Until.... during my trip to Sri Lanka in July of this year, we took a cooking class in Unawatuna. The first thing we did in the class was to grate up some coconut and make our own fresh coconut milk and coconut cream. She had an amazing contraption for grating her coconut which simply worked like a dream (she also showed us how to crack it open without a machete or a hack saw!). Here it is:

I bought one from her on the spot and, despite it looking like some sort of horrible torture device, didn't get any questions from customs on the way home to Sydney. So now fresh coconuts are no longer as daunting, which was lucky - because I found a lot of recipes during my research for Indonesia Month which called for fresh grated coconut. No problem, I thought, I've got it covered!

Grating coconuts with ease in Sri Lanka
This recipe uses fresh grated coconut, courtesy of my coconut grater. However, most kitchens don't contain such a contraption, so you may have to substitute. Fresh grated coconut can be bought in some Asian supermarkets, or you can substitute desiccated - however I recommend steaming it to put some of the moisture back in otherwise your dish will be too dry.

Lawar Ayam

200g green beans, trimmed
1 tbsp vegetable oil
2 shallots, finely chopped
3 cloves garlic, minced
1 red chilli, minced
1 tsp red curry paste
3-4 tbsp water
1 cup fresh grated coconut (probably sub 1/2 cup desiccated, and steam to rehydrate)
Juice of 1 lime
Salt and pepper to taste

To Make
1. Cut the beans into 2 inch lengths and blanch in boiling water until just tender, about 3 minutes. Drain and rinse with cold water until completely cold.
2. Heat the oil in a small frypan and add the shallots, garlic and chilli. Cook for about 4 minutes. Add the curry paste and water and simmer for about 2 minutes.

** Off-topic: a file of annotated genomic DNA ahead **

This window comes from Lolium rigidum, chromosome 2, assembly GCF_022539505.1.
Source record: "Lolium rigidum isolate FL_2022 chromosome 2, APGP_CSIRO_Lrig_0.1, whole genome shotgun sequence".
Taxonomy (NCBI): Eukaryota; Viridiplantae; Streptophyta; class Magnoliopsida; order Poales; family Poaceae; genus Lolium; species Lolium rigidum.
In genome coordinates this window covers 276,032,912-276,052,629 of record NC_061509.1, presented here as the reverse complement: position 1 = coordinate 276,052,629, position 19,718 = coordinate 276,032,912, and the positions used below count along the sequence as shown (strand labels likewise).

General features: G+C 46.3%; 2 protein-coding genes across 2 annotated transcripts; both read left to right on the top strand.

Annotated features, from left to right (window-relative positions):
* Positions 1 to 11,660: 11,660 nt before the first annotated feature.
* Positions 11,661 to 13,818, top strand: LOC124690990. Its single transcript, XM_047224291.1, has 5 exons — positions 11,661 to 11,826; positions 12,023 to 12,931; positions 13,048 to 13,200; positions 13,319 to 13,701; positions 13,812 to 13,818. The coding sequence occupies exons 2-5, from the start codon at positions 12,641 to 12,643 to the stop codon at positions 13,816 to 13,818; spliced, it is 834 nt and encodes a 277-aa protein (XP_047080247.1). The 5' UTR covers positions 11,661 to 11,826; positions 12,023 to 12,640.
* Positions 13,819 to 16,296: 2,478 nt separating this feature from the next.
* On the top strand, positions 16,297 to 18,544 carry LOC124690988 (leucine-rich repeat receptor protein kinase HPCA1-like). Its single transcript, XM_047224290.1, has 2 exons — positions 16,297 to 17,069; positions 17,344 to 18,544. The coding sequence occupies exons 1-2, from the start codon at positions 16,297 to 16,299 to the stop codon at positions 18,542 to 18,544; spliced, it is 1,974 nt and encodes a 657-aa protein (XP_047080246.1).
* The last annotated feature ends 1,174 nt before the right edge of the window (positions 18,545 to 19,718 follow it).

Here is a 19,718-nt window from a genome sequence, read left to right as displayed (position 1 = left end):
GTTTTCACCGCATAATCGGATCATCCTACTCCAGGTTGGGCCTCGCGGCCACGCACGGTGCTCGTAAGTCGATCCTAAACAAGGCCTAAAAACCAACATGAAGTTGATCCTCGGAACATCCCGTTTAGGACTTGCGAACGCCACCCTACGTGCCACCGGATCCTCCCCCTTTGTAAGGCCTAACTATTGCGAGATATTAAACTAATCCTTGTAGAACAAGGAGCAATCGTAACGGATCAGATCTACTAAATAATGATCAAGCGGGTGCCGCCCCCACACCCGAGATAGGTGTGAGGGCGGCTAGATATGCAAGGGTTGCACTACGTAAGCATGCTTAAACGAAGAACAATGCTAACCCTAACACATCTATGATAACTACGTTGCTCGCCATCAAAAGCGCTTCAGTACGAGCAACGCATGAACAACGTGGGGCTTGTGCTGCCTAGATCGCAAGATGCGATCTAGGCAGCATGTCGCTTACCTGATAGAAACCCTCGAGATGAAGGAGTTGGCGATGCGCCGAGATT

3. Remove the frypan from the heat and stir the coconut through. Combine this with the cooked green beans in a bowl and mix well. Finally, add the lime juice and season to taste with salt and pepper.

Serve at room temperature. Serves 2, or 4 as a side.

This month I'm featuring lots of amazing recipes from Indonesia!
Check out my other Indonesian recipe posts:


  1. I think the traditional version has kemiri (candle nut) in it.

    1. Yes it does, however, all I can do is make the best with the ingredients available. Thanks for visiting.

  2. Ayam means chicken in Indonesian, should this be a side salad for a chicken dish?

    1. You're right! Traditionally this salad is made with the addition of minced chicken. I've made mine vegetarian, but not speaking Indonesian didn't alter the name :) Perhaps this should be called "Lawar Buncis" for beans, but I don't want to butcher a language I don't speak and risk using it improperly - so if any Indonesian readers would like to suggest a more appropriate name for this salad then I'll be glad to change it :)

  3. Well, this is awesome, very helpful for everybody who want learn about Indonesian culinary. Have you another unique traditional recipe from other region of Indonesia? Thanks for your gorgeous sharing.

  4. this salad is called 'sayur urab'. (if you care to change the headline some five years later... ;)